Nakajima built Model 21 Zero, likely during early June 1943. Assigned to the Imperial Japanese Navy (IJN). Assigned to the 202 Kōkūtai. Tail code "33" (likely X-133 or X2-133). The tail had two horizontal blue lines above and below the code.
Ryan Toews adds:
"This A6M2 Zero must have been manufactured sometime just after 9 June 1943 and was therefore one of the first to incorporate aileron servo tabs. In my opinion, the tail code prefix of "X" actually should be "X2". This would fit much better into the dates at which the 202nd Kōkūtai changed their identifying tail code and the adoption of aileron servo tabs."
Jim Long adds:
"This Nakajima-built A6M2 Zero was one of those that had reintroduced the aileron servo tabs."
This Zero had the horizontal stabilizers of A6M3 Zero 3869 attached (presumably replacement parts or a repair). Abandoned at Babo Airfield.
Until 1990, this Zero remained 'in situ' at Babo Airfield.
Bruce Fenstermaker recalls:
"The aircraft was abandoned on barrels for work on the landing
gear and engine. Its engine was in the progress of being changed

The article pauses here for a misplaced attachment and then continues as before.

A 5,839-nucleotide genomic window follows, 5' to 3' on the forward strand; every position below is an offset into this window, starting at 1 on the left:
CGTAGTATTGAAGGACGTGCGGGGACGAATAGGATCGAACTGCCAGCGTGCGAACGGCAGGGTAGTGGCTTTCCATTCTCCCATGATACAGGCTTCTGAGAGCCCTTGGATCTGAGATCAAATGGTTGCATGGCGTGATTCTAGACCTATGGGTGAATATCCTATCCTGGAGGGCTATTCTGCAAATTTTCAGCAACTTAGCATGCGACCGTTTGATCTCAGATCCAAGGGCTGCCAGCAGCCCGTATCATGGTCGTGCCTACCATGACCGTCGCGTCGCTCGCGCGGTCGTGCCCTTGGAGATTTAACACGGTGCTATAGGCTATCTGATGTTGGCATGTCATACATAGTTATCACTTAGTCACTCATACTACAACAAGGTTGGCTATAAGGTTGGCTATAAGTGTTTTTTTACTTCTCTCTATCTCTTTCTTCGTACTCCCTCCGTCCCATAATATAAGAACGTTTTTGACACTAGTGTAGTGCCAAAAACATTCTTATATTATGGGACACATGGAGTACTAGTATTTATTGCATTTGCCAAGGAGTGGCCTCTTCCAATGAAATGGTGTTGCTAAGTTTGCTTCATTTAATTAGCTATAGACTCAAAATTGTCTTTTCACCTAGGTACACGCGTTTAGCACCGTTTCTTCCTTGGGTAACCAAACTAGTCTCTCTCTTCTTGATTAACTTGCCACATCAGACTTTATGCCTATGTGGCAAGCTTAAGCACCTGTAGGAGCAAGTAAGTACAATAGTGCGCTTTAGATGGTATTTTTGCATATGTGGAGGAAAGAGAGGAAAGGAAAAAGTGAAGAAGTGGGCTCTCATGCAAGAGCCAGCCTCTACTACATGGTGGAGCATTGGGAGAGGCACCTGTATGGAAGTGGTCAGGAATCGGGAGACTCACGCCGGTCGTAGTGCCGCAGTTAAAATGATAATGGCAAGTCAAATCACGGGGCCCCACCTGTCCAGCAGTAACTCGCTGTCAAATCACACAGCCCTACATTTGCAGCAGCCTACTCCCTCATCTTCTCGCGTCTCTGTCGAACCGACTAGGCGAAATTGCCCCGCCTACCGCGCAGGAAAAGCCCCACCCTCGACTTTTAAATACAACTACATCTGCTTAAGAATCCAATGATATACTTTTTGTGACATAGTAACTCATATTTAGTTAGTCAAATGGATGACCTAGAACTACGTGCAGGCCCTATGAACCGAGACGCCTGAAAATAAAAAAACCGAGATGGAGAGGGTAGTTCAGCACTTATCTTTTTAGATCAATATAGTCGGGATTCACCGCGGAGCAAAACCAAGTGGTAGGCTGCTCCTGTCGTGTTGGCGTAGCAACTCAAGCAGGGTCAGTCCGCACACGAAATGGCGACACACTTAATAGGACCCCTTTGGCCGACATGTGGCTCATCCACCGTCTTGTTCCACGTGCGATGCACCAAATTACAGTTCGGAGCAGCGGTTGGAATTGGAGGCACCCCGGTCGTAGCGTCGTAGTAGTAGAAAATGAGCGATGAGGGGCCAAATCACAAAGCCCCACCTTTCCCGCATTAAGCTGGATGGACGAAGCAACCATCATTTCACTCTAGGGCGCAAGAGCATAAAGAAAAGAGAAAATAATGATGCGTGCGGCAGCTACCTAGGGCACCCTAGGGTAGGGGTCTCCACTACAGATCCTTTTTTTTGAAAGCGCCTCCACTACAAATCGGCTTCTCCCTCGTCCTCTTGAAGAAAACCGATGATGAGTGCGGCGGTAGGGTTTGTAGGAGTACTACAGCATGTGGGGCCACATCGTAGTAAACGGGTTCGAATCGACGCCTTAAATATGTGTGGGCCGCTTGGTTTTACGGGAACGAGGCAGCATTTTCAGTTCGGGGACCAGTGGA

or remounted because
it was unbolted from the engine mounts and parts of the engine stand
were under the engine itself."
This Zero, with its engine and propeller was the first aircraft recovered by Bruce
Fenstermaker in 1990. Placed into a container and shipped to Biak, then Jakarta where it was exported to the United States.
Arriving in San Pedro during November 1990 and sold to Santa
Monica Museum of Flying in December 1990 and briefly displayed at the museum in a jig. In August 1991 this Zero, with other aircraft salvaged from Babo later were displayed at the museum and presented at a news conference. Later, moved to the museum's maintenance and storage facility at Mojave, CA in roughly 1993.
Exported to Russia in 1993/1994 and restored from 1994-1997. The skin was removed and used in the restoration of a newly manufactured A6M3 Zero 3839 (reproduction) assigned this Zero's purported tail code "X-133". It is claimed that the landing gear legs and dataplates from this wreck were used in the replica aircraft.
Aircraft Wrecks page 19 (top, right) Roy Worchester collection
Air Classics, Volume 27, No 8 (August 1991) "Zero Starts Major Restoration Program" by Michael O'Leary. Pages 34-40
Warbirds International, Vol 14, No 8, November 1995. "Zero Exclusive! Flight Magic lets us take a look at its newly restored Mitsubishi A6M2 Zero by Michael O'Leary. Pages 8-11.
Research Notes on A6M2 Model 21 Zero Tail '33' by Ryan Toews and Jim Long
Thanks to Bruce Fenstermaker, Jim Long, James Lansdale, Ryan Toews for additional information.
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June 24, 2016